By Kate Richards
The colt was the color of grey described as steel that could seem silvery in direct sunlight yet became almost off black after a particularly hot race. Upon his death at the age of 20, he had matured to a white-coated retiree, always friendly, especially if one sought him out with his favorite jelly donuts.
The son of Bold Bidder, he was bred, foaled and auctioned in Kentucky and then purchased by a real estate developer from Baltimore, Harry Meyerhoff, racing under the blue silks of Harry’s Hawksworth Farm in association with his son, Tom, and his then-wife, Teresa. If one asked Harry about the institution and the clannishness of racing, he would wink, chuckle and proclaim himself as an outsider who got lucky with his $34,000 purchase of SPECTACULAR BID, almost named “Seven No Trump”. Harry had been an All-American lacrosse player at Lehigh University as well as a tournament bridge player and embodied an unusual combination of modesty, competitiveness and good humor. The horse, much like his owner, was up for his subsequent success in the years when the golden progeny of his grand-sire, Bold Ruler, stamped generations of racehorses like Secretariat, and then through subsequent generations as A.P. Indy, Bold Commander and the Bid’s sire, Bold Bidder. Once, I asked Harry about the Bid’s illustrious breeding, he declared, “Spectacular Bid is an eastern shore horse.” *This writer worked for Harry and his family as a boat chef for several months and her boss was fond of telling the writer’s mother, that she made “good reservations”.
Spectacular Bid, to many insiders well versed in pedigrees, race records, and clocked works, was a phenomenon, his legacy as important as the one of Big Red, Secretariat. No less than eight times, the Bid broke or equaled track records. Out of thirty races contested, the Bid won twenty-six and this during racing’s ‘golden age’. Excepting the often-repeated Secretariat video of the 31 length Belmont triumph, the Bid’s legacy of record stands any comparison. Had he raced in the age of social media and fan groups; the rhapsodic postings would have rivaled those of California Chrome.
Harry Meyerhoff was so grateful for the hometown of Baltimore’s response to the Bid’s win at the Kentucky Derby that he planned for the colt’s last Preakness breeze to be opened to the public. Thousands of locals turned out to cheer the Bid’s work at Pimlico. For Harry Meyerhoff, the Preakness at Pimlico Racetrack was not just the second jewel in the series, it was the premier event for Maryland’s thoroughbred industry. After all, the Bid was “an eastern shore horse” and he was Maryland’s champion.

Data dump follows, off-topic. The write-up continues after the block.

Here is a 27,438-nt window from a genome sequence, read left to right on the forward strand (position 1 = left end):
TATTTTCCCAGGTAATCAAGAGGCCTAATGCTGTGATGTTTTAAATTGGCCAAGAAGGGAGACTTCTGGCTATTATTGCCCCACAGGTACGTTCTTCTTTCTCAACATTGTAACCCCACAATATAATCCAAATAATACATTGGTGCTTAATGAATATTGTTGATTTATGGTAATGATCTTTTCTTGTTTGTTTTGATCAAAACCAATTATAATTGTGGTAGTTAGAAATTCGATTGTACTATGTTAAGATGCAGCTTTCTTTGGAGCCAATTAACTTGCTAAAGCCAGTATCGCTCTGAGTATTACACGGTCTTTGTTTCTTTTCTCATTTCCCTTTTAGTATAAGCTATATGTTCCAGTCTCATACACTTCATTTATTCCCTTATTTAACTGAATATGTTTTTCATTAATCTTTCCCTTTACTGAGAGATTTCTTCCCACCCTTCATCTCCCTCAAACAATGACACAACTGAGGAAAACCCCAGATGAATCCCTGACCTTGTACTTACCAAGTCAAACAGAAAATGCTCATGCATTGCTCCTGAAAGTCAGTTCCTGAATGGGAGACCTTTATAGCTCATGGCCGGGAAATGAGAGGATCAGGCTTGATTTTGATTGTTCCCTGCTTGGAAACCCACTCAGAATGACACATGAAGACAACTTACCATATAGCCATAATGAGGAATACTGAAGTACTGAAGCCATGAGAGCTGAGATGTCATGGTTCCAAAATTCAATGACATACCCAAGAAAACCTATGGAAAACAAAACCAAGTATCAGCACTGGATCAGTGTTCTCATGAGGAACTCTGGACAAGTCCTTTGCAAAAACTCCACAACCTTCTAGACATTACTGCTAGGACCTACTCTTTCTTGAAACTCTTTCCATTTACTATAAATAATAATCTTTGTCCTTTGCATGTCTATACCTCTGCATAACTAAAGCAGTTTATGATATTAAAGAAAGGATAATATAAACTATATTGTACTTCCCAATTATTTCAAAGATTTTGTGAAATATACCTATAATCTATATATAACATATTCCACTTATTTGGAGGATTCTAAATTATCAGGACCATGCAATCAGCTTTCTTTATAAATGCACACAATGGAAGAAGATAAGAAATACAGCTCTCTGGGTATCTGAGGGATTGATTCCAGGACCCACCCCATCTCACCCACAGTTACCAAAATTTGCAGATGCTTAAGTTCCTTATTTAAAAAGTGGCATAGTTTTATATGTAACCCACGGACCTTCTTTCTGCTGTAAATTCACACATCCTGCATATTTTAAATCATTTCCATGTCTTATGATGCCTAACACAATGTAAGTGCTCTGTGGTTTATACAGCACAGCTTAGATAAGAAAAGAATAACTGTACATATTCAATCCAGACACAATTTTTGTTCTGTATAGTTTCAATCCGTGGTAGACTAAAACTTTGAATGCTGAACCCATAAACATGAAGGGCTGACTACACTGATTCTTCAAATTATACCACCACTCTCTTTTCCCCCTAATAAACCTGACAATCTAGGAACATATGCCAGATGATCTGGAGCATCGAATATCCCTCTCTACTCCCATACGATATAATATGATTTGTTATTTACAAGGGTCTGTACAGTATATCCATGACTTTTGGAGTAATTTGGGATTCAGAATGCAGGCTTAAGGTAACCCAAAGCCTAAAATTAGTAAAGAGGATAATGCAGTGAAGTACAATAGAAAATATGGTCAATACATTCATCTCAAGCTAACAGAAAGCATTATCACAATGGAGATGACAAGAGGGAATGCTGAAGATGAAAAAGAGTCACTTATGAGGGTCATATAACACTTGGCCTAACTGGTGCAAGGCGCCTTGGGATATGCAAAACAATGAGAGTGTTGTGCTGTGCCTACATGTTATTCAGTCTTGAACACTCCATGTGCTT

One of the most controversial episodes was the third leg of the Triple Crown, thwarted in his Belmont stall by his habit of picking at his pinned wraps. Whether his third-place finish was a product of jockey Ronnie Franklin’s ride or a latent infection from the pin and who-knew-what before-post-time, the Bid healed quickly and raced into a spectacular fourth year with his next jockey, Bill Shoemaker. Harry had given the apprentice, Franklin, his original shot and always remained loyal to the good things that Franklin accomplished. He was equally loyal to his trainer, Grover ‘Buddy’ Delp. Bid is thought of by many as the best horse not to win the Triple Crown. His walkover in the 1980 Woodward at Belmont Park showed just how feared he was on the track as no horse’s connections wanted to load their charge in the gate with him.
SPECTACULAR BID remains an exception in the record books as he was an Eclipse winner at two, again at three and in his finest campaign, as champion older male at four. Both the horse and his owners remain a credit to Maryland racing.
They say great horses can overcome trouble, bad trips, bad rides and more. There may be no better example than of this than Spectacular Bid’s 1979 Florida Derby. You can watch it here:
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